"Hundreds of thousands of people drinking half a bottle of wine a night are to be put on the first ever drug to help reduce alcohol consumption, under plans announced by the National Institute for Health and Care Excellence (NICE).
Men drinking three pints of beer and women drinking two large glasses of wine per night and who do not cut down within two weeks should be prescribed a new drug, NICE has said.
There are an estimated 750,000 people in the UK who would be eligible for nalmefene who show no overt symptoms associated with their drinking.
The plans mean GPs will actively ask patients about their alcohol consumption even when they see them for unrelated health matters such as low mood, inability to sleep, diabetes and high blood pressure.
Prof Mark Bellis, alcohol lead for the Faculty of Public Health said there were relatively simple alternatives that would reduce alcohol consumption without the need to medicate the middle classes such as reducing advertising of alcohol and introducing a minimum price per unit.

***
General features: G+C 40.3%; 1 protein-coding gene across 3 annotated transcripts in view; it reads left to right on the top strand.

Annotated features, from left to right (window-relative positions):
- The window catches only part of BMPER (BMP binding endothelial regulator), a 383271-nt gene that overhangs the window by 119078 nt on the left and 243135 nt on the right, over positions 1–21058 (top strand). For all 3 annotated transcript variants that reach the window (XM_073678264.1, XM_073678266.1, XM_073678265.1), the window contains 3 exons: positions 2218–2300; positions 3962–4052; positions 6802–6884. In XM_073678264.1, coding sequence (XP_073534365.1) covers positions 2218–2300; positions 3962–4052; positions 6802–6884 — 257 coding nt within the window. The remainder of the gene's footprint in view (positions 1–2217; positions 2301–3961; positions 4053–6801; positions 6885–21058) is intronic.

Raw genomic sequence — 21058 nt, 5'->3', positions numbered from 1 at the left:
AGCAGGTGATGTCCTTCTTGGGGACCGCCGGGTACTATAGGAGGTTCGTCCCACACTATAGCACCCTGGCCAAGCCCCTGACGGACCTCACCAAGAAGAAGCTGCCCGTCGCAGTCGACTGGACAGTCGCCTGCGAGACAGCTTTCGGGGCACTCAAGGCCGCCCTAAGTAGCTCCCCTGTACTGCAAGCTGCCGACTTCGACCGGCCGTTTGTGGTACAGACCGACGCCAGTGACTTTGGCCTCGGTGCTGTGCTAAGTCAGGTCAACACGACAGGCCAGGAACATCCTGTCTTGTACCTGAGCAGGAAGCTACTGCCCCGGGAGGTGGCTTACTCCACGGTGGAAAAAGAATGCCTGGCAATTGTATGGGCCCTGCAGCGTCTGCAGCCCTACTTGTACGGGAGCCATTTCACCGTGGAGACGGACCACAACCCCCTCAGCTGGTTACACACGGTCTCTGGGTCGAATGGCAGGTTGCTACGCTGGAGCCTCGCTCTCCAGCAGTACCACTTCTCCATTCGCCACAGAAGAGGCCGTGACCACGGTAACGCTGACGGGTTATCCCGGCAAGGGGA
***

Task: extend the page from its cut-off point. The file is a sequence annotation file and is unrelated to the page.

The drug, which costs £3 per tablet, is taken when people feel the urge to have a drink and stops them from wanting more than one. In clinical trials the drug helped people to cut their alcohol consumption by about 60 per cent from 13.5 units a day to five units.
However this was only 1.8 units more than those receiving just counseling."
Why not just pump it into the water supply, like fluoride?
This is actually a really old drug (1970s) that is not even sold anymore in the U.S. If it works anywhere near as well as the other opioid-antagonists, like its cousin, Naltrexone, then I'm pretty confident that it doesn't work at all. (Not that I'm all that sanguine about the benefits of counseling in this regard, either.) There's a big difference between demonstrating positive effects in a clinical trial and success in the real world. How many patients do I know who've kicked opiates with Naltrexone? None.